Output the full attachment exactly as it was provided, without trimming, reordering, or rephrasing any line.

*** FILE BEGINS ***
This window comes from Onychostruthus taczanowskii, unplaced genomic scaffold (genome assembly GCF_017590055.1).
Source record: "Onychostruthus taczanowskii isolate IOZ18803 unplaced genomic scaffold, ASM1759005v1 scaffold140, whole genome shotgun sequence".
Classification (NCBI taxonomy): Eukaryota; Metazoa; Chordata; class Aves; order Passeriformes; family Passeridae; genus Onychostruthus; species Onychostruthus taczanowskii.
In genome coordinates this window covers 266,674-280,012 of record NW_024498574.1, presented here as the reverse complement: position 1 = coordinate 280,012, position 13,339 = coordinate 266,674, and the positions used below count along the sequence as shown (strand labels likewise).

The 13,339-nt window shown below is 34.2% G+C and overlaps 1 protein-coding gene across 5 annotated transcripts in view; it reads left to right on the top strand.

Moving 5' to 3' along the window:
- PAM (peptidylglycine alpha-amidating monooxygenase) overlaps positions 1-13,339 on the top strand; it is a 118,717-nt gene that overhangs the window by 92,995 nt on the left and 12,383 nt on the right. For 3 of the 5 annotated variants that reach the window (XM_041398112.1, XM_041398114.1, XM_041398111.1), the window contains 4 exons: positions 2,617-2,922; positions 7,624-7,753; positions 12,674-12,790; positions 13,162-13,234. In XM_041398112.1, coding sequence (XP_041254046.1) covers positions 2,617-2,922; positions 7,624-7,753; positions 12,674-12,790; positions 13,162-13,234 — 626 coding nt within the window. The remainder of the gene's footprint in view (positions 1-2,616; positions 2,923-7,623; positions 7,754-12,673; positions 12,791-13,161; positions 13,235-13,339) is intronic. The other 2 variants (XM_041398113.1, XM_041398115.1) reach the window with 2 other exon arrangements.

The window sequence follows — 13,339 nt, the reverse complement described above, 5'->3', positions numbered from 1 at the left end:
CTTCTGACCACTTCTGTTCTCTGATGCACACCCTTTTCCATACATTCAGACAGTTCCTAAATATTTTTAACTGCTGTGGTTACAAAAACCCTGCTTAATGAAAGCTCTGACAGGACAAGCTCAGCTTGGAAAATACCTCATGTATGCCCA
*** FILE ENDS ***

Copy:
This window comes from Onychostruthus taczanowskii, unplaced genomic scaffold (genome assembly GCF_017590055.1).
Source record: "Onychostruthus taczanowskii isolate IOZ18803 unplaced genomic scaffold, ASM1759005v1 scaffold140, whole genome shotgun sequence".
Classification (NCBI taxonomy): Eukaryota; Metazoa; Chordata; class Aves; order Passeriformes; family Passeridae; genus Onychostruthus; species Onychostruthus taczanowskii.
In genome coordinates this window covers 266,674-280,012 of record NW_024498574.1, presented here as the reverse complement: position 1 = coordinate 280,012, position 13,339 = coordinate 266,674, and the positions used below count along the sequence as shown (strand labels likewise).

The 13,339-nt window shown below is 34.2% G+C and overlaps 1 protein-coding gene across 5 annotated transcripts in view; it reads left to right on the top strand.

Moving 5' to 3' along the window:
- PAM (peptidylglycine alpha-amidating monooxygenase) overlaps positions 1-13,339 on the top strand; it is a 118,717-nt gene that overhangs the window by 92,995 nt on the left and 12,383 nt on the right. For 3 of the 5 annotated variants that reach the window (XM_041398112.1, XM_041398114.1, XM_041398111.1), the window contains 4 exons: positions 2,617-2,922; positions 7,624-7,753; positions 12,674-12,790; positions 13,162-13,234. In XM_041398112.1, coding sequence (XP_041254046.1) covers positions 2,617-2,922; positions 7,624-7,753; positions 12,674-12,790; positions 13,162-13,234 — 626 coding nt within the window. The remainder of the gene's footprint in view (positions 1-2,616; positions 2,923-7,623; positions 7,754-12,673; positions 12,791-13,161; positions 13,235-13,339) is intronic. The other 2 variants (XM_041398113.1, XM_041398115.1) reach the window with 2 other exon arrangements.

The window sequence follows — 13,339 nt, the reverse complement described above, 5'->3', positions numbered from 1 at the left end:
CTTCTGACCACTTCTGTTCTCTGATGCACACCCTTTTCCATACATTCAGACAGTTCCTAAATATTTTTAACTGCTGTGGTTACAAAAACCCTGCTTAATGAAAGCTCTGACAGGACAAGCTCAGCTTGGAAAATACCTCATGTATGCCCA